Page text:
As part of the new study, Van Essen and Glasser will analyze data from people who voluntarily donate their brains to research. As soon as possible after death, brains will be scanned by MRI and gene expression in brain cells will be measured. In a few cases, researchers will also have data from functional brain scans taken while the study volunteer was alive.

“The excitement around this project is reminiscent of when we started with the Human Connectome projects over 10 years ago,” Glasser said. “Now we are taking the next step by integrating cellular and systemic neuroscience. We will combine genetic mapping at the cellular level with functional mapping, for example, of the linguistic system and the visual system, to generate rich data that could advance research on all kinds of brain disorders.

Brain Atlas Computing

Wang is an expert on the epigenome, or the instructions that govern how genes are turned on or off in a given cell. He is part of a project to analyze the epigenetics of 1,500 brain samples from people of various ages, and Wang is responsible for managing the huge genomic datasets and developing new computational methods to analyze that data. .

“The scale of data production is going to be light years beyond anything we’ve done in the past,” Wang said. “So far, we have processed hundreds of thousands of datasets. We are now talking about millions. We will also use our experience in analyzing the epigenomes of other cell types, including cancer cells, for example, to build a detailed, comprehensive, high-resolution map of the human brain and what it does at the single cell level. ”

Wang and his colleagues have developed what is called the WashU Epigenome Browser, an online tool that allows researchers to search for information and data characterizing the epigenomes of many species, such as fruit flies, mice and various primates. , including humans. The browser also includes some single-celled organisms as well as the genomes and epigenomes of viruses, including Ebola and SARS-CoV-2.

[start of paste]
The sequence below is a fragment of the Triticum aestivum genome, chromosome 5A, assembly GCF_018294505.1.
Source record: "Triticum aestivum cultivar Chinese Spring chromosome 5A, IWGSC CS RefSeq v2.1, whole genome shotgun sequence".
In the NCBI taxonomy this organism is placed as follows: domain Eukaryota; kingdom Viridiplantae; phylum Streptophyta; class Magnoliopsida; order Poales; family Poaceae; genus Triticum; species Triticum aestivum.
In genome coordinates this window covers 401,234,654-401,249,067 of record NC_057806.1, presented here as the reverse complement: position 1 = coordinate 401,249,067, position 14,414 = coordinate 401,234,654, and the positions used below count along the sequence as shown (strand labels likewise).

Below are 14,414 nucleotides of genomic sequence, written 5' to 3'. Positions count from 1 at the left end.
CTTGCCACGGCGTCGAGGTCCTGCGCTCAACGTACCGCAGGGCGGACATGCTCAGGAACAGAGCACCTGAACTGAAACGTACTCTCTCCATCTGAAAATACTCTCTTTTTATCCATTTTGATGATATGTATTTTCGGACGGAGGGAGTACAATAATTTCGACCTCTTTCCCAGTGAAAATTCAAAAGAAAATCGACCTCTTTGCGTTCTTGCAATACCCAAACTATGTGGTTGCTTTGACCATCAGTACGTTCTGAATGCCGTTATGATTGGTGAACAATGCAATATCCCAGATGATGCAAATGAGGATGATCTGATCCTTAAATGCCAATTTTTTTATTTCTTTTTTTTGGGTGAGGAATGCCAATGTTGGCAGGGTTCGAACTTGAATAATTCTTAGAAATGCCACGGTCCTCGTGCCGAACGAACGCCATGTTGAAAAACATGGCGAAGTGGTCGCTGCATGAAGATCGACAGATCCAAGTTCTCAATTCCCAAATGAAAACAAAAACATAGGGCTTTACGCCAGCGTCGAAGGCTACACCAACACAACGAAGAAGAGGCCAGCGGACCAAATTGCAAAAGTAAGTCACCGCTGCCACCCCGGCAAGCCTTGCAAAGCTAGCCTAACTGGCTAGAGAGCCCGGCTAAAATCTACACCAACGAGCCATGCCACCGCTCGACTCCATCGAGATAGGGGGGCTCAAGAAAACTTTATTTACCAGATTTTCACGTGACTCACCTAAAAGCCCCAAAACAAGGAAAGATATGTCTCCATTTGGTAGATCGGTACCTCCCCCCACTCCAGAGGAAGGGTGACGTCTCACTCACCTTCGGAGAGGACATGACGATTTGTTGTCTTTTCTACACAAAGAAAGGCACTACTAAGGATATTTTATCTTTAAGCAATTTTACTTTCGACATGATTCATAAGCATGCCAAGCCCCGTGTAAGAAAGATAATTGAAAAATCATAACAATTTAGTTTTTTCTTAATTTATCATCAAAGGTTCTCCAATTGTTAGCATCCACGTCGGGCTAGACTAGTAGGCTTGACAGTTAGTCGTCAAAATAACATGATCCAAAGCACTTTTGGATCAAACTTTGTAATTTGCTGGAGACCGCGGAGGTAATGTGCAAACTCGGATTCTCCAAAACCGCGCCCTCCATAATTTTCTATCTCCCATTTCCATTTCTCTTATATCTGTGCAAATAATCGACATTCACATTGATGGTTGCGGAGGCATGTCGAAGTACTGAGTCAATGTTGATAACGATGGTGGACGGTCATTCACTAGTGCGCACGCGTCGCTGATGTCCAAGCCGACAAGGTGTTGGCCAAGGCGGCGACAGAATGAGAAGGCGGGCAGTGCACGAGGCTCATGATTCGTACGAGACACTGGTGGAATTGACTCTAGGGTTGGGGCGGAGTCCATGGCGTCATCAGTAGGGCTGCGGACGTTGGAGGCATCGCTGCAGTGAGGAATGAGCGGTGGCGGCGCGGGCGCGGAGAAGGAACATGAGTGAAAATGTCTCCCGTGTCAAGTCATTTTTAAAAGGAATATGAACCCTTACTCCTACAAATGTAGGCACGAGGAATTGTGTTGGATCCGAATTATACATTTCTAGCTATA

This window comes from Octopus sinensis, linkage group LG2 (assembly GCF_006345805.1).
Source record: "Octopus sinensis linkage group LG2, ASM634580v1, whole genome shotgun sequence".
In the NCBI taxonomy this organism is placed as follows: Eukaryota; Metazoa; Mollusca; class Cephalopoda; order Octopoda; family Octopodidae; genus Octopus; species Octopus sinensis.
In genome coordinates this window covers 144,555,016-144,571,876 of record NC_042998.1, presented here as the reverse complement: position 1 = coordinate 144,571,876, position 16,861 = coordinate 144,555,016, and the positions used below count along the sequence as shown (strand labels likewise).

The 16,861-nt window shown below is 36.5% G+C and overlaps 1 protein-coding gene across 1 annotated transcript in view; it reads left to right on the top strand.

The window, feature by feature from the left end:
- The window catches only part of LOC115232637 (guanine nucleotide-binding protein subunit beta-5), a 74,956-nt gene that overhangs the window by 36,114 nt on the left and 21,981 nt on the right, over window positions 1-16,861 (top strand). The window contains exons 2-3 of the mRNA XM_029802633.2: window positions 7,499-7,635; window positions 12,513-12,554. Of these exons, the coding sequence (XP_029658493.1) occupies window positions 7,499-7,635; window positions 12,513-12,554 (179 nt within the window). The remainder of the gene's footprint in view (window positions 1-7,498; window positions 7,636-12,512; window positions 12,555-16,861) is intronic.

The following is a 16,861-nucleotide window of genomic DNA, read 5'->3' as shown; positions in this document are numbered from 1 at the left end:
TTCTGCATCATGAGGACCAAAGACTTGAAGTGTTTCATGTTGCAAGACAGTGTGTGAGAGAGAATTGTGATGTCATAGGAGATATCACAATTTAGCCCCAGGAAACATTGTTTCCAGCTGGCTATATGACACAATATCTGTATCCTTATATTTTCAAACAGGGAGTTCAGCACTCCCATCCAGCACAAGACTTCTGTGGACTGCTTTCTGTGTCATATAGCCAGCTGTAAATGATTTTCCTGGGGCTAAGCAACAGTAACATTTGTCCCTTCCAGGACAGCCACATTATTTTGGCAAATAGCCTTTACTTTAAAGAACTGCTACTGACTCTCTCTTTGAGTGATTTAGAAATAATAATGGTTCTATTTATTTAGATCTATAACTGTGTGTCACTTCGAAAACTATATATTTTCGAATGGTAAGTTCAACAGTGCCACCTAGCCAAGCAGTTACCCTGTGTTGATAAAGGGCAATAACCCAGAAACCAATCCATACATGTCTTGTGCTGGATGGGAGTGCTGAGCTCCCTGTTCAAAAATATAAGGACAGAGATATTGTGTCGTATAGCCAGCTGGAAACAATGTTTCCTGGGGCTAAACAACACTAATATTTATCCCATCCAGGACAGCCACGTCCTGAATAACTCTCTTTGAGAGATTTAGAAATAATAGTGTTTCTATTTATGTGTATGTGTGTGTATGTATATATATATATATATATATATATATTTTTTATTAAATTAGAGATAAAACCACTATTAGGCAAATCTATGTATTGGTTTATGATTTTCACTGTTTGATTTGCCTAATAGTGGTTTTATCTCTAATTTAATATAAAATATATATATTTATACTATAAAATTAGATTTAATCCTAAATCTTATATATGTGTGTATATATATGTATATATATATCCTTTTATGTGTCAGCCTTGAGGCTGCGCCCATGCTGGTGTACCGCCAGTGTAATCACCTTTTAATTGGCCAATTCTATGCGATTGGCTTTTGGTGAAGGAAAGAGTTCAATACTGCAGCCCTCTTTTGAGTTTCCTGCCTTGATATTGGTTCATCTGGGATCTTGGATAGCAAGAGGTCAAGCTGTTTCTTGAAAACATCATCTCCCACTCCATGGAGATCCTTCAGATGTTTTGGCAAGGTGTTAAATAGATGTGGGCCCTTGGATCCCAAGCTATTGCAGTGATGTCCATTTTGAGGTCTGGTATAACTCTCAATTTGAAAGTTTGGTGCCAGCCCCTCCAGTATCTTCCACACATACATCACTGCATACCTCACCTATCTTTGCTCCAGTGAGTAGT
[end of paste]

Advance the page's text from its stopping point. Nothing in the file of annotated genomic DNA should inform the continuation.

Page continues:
“We plan to develop many technical innovations in web technology, browser development, as well as machine learning-based analytics tools, to make it easier to engage with this data for researchers who want to use it” , Wang said. .

About Washington University School of Medicine

WashU Medicine is a world leader in academic medicine, including biomedical research, patient care, and educational programs with 2,700 faculty. Its National Institutes of Health (NIH) research funding portfolio is the fourth largest among U.S. medical schools, has grown 54% over the past five years, and with institutional investment, WashU Medicine is spending more a billion dollars a year for basic and clinical research. innovation and training. Its faculty practice is consistently ranked among the top five in the nation, with more than 1,790 faculty physicians practicing at more than 60 sites who also serve on the medical staff of BJC HealthCare’s Barnes-Jewish and St. Louis Children’s Hospitals. WashU Medicine has a rich history of MD/PhD training, recently dedicated $100 million in scholarships and curriculum renewal for its medical students, and is home to top-notch training programs in every medical subspecialty as well as physiotherapy, occupational therapy, and audiology and communication sciences.